March, 12th 1997: During a game between the Philadelphia 76ers and Chicago bulls, Rookie Allen IVERSON face Michael Jordan, and hit him with arguably the best crossover of all time.
Michael Jordan is a Basketball Icon and one of the most successful, popular, and wealthy athletes professional sports history. Michael Jordan was born in 1963, in Brooklyn, New York. Jordan loved sports but failed to make his high school basketball team as a sophomore. He continued to practice and made the team the next year. After high school he went to North Carolina, where he played under head coach Dean Smith. He left North Carolina after his junior year and was drafted by the Chicago Bulls in 1984 they were a losing team, drawing only around six thousand fans to home games. Jordan quickly turned that around. His spectacular stylme and his competitove spirit made him a star immediately.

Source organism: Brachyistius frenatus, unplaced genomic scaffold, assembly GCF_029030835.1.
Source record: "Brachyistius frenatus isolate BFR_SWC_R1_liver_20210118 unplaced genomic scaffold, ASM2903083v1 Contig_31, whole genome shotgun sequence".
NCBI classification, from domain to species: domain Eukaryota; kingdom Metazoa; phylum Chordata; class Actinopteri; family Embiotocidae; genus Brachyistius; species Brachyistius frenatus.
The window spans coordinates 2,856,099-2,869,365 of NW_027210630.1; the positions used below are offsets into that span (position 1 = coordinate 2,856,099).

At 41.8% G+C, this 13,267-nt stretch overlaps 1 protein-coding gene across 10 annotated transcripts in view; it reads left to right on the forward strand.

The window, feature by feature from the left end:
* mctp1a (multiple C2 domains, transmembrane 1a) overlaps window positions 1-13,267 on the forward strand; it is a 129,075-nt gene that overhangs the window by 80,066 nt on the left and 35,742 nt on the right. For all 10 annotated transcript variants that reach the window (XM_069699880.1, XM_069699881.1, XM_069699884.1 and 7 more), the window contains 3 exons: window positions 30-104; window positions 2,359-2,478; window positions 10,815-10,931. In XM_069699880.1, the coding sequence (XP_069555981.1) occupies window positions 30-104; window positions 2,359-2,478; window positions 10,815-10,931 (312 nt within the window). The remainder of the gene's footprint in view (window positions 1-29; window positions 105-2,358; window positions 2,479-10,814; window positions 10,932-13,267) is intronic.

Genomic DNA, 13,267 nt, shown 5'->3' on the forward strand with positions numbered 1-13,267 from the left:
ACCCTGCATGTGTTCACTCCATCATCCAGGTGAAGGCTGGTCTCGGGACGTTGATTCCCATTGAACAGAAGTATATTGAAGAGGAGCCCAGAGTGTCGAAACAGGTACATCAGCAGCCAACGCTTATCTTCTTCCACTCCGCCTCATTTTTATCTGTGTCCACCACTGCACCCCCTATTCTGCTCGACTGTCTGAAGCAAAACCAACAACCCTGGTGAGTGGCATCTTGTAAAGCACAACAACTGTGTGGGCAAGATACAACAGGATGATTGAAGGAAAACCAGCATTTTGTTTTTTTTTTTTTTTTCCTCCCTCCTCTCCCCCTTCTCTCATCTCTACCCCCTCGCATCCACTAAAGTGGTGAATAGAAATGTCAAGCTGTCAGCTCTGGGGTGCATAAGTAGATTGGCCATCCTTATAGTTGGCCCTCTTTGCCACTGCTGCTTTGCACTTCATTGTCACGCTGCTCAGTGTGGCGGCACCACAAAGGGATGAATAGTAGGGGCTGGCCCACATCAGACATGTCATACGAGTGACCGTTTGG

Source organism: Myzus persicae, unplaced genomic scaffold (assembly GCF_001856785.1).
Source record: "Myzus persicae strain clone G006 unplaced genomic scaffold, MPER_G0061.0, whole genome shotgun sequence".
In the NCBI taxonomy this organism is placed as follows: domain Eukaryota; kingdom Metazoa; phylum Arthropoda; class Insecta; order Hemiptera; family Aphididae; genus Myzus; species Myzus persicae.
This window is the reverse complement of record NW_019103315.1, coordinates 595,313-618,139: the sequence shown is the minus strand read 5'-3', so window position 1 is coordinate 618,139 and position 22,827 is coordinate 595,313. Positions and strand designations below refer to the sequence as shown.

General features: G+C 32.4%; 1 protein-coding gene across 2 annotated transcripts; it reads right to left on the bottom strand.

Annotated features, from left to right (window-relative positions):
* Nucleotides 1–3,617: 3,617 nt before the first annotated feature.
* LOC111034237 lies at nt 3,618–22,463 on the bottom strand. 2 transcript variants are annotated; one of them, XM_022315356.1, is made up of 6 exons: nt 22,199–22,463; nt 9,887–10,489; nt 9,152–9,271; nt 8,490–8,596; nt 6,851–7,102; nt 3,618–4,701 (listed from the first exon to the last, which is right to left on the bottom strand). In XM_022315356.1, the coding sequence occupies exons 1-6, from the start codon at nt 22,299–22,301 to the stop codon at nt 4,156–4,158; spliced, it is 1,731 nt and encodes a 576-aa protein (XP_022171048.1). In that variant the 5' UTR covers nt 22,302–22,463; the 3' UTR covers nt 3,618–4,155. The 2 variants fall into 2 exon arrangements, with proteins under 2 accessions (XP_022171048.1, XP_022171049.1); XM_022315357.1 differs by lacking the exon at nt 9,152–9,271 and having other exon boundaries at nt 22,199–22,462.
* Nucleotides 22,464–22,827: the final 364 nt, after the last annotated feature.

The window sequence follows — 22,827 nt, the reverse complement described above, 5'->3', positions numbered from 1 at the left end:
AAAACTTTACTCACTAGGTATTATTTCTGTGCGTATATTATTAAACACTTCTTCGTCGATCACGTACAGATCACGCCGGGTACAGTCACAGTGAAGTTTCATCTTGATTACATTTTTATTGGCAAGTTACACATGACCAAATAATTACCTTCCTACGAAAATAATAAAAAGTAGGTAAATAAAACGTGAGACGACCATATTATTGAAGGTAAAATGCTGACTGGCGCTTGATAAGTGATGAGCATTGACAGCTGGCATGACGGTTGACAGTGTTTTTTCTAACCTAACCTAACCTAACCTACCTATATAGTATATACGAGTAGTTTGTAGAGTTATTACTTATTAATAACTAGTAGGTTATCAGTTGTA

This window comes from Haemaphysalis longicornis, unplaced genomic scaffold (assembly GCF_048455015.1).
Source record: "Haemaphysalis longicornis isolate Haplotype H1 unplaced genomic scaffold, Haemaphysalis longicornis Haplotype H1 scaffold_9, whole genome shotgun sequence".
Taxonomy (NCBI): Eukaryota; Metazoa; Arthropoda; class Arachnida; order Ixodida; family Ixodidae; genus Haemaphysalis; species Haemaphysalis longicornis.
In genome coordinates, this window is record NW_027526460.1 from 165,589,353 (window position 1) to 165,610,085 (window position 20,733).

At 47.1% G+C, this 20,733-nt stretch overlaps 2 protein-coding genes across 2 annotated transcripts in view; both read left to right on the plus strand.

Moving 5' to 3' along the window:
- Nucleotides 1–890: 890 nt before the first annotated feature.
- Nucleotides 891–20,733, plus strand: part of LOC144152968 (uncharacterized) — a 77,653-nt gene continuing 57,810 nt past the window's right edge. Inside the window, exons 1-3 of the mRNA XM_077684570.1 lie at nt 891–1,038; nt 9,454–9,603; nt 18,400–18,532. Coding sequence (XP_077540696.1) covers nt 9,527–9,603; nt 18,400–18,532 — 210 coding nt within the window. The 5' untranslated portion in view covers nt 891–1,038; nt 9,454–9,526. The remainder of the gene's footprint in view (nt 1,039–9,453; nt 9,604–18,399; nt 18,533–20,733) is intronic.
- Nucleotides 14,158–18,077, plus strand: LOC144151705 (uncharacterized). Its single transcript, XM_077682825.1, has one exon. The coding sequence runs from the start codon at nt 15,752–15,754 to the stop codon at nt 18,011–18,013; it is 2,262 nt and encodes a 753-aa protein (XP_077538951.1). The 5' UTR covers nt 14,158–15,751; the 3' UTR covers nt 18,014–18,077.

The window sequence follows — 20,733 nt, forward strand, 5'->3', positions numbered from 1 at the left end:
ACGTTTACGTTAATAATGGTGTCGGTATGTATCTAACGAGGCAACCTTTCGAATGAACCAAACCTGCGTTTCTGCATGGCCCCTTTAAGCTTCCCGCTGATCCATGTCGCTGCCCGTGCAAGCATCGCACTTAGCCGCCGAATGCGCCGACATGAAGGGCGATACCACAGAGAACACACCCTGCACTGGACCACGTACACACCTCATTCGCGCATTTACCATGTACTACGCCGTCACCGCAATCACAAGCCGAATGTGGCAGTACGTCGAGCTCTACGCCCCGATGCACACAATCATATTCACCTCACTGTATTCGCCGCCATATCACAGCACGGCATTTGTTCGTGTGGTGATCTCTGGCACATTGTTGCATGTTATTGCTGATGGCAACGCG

Jordan broke a lot of individual records until his teammate Scottie pippen reach his prime and then won 3 titles in a row. In 1992 Jordan also played on the "Dream Team," which participated in the Summer Olympic Games in Barcelona, Spain.
After his father James passed out Jordan retired. In 1994–95 , he returned with 17 games left to the Chicago Bulls during the 1994–95 regular season, . The Bulls were defeated in the playoffs by the Orlando Magic. After a summer of playing basketball during breaks from filming the live-action cartoon movie Space Jam, Jordan returned with a fierce determination to prove that he had the ability to get back on top. The 1995–96 Bulls finished the regular season 72–10, an NBA record and won their fourth NBA championship, then their fifth and finally their sixth before he retired again.
MJ is an icon ……………Allen Iverson too.